Big Beer Facing 'Brutal' Spring Sales Slump

Marketers Blame Bad Weather, Payroll Taxes, Gas Prices and More

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Blame it on the rain. Or higher payroll tax rates. Or gas prices. Or the continued shift to craft beer and liquor. Whatever the cause, it has been a spring to forget for big beer brands, which after showing signs of life last year are slumping through a brutal 2013 so far.

Straw-Ber-Rita
Straw-Ber-Rita

The latest bad news came from Anheuser-Busch InBev, the world's largest brewer, which on Tuesday reported a 4.1% drop in sales to U.S. retailers for the first quarter ending in March. Sales for MillerCoors brands, meanwhile, dropped 3.3% in the quarter, parent company SABMiller recently reported, while Heineken USA sales were down by low-single digits. The only big beer marketer reporting gains was Corona-seller Crown Imports, but the importer's sales were only up slightly, Beer Marketer's Insights recently reported.

April doesn't seem to be going much better. The beer business is down 2.8% for the four weeks through April 13, Beer Marketer's insights reported last week, citing Nielsen. Miller Lite was down by 8.8% in the period, while Bud Light sank by 6%. Budweiser plummeted by 7.7%, Beer Marketer's reported. Even Coors Light -- which has been growing consistently in recent years -- declined by 1.8%.

"It's brutal out there for everyone," Beer Business Daily said in a note to subscribers this morning.

Well, not exactly everyone. Craft beer sales continue to rise, while liquor brands seemed to have weathered the bad weather well enough. (Spirits industry volume growth trends "remain positive albeit down from highs in 2012," Bernstein Research said in a report earlier this month.)

Why? "Light lagers [like Bud Light and Miller Lite] are more susceptible to unseasonably cold weather than either craft beer or spirits, which are typically imbibed more indoors," Harry Schuhmacher, Beer Business Daily's editor, said in an email.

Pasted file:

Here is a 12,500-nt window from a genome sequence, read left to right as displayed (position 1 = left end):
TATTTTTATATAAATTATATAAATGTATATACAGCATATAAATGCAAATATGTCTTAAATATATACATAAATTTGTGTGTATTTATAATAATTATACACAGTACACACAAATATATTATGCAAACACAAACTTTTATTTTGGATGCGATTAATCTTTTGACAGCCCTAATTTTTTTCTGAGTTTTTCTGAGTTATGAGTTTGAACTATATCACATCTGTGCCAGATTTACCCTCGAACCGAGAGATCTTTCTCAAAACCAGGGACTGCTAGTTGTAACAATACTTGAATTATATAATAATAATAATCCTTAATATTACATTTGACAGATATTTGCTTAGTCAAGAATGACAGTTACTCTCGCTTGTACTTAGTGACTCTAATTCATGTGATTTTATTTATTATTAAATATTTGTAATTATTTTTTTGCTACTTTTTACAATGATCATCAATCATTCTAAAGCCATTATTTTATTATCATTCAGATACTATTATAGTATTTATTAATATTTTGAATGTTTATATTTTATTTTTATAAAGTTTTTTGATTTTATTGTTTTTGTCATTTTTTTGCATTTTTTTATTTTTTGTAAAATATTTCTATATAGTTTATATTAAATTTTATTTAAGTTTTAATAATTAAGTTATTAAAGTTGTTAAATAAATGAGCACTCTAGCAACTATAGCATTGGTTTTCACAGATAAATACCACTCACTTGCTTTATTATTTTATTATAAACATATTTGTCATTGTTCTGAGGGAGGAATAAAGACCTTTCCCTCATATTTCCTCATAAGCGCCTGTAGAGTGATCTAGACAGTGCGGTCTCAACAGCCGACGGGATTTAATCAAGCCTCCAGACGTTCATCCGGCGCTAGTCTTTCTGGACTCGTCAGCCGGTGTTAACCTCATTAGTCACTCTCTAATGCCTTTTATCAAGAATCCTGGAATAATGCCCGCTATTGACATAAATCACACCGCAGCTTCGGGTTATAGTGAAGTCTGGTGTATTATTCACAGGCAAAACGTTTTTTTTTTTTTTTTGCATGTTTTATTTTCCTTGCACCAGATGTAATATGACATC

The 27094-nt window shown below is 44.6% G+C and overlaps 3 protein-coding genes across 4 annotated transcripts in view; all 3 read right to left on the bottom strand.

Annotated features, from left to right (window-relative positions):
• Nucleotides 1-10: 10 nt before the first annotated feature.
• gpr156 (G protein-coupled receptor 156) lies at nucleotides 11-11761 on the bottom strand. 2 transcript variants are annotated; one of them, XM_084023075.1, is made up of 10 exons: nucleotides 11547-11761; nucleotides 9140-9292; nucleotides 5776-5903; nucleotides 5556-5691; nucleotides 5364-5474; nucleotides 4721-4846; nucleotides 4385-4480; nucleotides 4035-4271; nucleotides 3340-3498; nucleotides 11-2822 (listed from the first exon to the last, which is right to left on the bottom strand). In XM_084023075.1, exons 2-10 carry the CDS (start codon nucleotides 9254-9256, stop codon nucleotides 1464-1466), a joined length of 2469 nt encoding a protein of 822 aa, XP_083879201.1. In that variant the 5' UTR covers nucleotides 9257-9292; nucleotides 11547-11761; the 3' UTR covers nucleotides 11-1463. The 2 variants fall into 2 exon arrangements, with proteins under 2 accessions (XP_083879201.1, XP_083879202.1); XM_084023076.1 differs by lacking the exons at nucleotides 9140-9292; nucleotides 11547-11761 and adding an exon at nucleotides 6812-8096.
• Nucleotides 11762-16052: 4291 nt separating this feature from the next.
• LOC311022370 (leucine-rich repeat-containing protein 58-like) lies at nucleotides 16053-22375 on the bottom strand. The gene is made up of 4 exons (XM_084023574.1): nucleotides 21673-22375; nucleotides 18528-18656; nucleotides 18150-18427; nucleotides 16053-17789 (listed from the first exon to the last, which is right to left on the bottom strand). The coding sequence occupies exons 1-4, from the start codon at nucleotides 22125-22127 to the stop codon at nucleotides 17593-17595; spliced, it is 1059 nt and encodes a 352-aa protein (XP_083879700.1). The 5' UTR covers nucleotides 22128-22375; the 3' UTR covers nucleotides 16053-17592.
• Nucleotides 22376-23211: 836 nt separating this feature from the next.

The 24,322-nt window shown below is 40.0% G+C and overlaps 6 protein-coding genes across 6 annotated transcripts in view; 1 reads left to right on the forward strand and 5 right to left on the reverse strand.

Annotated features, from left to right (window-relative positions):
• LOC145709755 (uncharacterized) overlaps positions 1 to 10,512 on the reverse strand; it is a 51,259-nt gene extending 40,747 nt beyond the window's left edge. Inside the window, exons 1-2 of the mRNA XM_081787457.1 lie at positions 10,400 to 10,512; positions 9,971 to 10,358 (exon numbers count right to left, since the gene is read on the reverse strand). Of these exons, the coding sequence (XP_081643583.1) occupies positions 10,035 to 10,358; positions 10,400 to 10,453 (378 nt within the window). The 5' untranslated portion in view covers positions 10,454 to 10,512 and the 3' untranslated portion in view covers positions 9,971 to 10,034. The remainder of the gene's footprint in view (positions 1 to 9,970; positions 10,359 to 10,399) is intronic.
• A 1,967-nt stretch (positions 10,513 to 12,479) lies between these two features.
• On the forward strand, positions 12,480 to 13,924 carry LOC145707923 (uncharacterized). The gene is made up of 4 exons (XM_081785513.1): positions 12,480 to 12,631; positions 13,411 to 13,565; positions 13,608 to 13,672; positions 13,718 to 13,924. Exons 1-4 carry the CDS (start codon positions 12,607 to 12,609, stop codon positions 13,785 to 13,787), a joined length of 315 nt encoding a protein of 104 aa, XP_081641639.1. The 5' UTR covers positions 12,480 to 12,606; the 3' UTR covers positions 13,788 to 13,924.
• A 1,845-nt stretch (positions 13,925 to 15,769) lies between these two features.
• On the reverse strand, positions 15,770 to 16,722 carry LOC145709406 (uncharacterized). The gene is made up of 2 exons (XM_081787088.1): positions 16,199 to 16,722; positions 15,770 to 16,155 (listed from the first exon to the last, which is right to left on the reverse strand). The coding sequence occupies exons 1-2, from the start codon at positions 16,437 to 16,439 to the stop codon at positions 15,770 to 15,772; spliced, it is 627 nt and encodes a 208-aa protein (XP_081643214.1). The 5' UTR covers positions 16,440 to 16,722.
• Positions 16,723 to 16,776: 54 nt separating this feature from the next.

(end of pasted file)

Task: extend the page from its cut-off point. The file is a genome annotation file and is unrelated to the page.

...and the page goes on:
And the weather was bad. The critical beer market of Chicago had its wettest April on record. Across the country, temperatures were down by almost 20 degrees in many areas during the first quarter, A-B InBev CEO Carlos Brito said today on an earnings call. He also blamed increased payroll taxes, delays in tax refunds and higher gasoline prices, "all which puts significant pressure on consumer disposable income." Relief has already arrived at the pump, where the national average prices for gas have been declining since peaking in late February, according to AAA.

A-B InBev's global beer volumes declined by 4.1%, with Brazil suffering a particularly rough quarter for which the brewer blamed poor weather, food inflation and the earlier timing of Carnival. China was a bright spot, with volumes up by 15.5%. Earnings before interest, taxes, amortization and depreciation, excluding some items, fell to $3.43 billion, missing the $3.57 billion median estimate of 10 analysts, Bloomberg reported.

Despite the disappointing results, the brewer pledged to stick to its "premiumization" strategy in key markets, which involves closing price gaps between economy and mainstream beers and launching new brands and line extensions that are higher-priced.

As long as the industry's woes are felt all big brewers- which at this point looks to be the case - it could ease pressure on chief marketing officers and ad agencies. Nonetheless, marketers will be pressed to capture some momentum in the summer, which is considered the most important selling season of the year.

A-B InBev appears to be banking on getting a boost from flavorful line extensions like Bud Light Lime "Straw-Ber-Rita," a margarita-flavored malt beverage that follows last year's "Lime-A-Rita." The two line extensions achieved a 1.3% market share in the first two weeks of April, the brewer said, citing IRI data. A-B InBev plans to expand production of the two drinks in the second quarter from one to three breweries. In coming weeks, the brewer plans to launch Stella Artois' Cidre in the U.S., which it describes as a "crisp, distinctive European cider" made from apples. Also hitting the market soon is a bow-tie shaped Budweiser can that will be sold alongside regular Bud cans. MillerCoors is making its own packaging play, counting on a new Miller Lite bottle to turn things around for the long-suffering brand.

Part of A-B InBev's innovation strategy relies on higher-alcohol line extensions, including new Budweiser Black Crown. The brew follows last year's successful launch of Bud Light Platinum, which this year is being backed with ads starring Justin Timberlake by Translation, which is the Bud Light agency-of-record. (Anomalyhandles most Budweiser advertising.)

But after rocketing out of the gate, Platinum has declined. Sales of the beer - which is positioned for nighttime drinking occasions - fell by 36% in the four weeks ending April 13, as it lost 0.7% share, Beer Marketer's reported citing Nielsen data. According to A-B InBev, Platinum has "held a stable market share of around 0.8% since the middle of 2012." The beer peaked at 1.9% share in the wake of its launch, which was backed by Super Bowl advertising.

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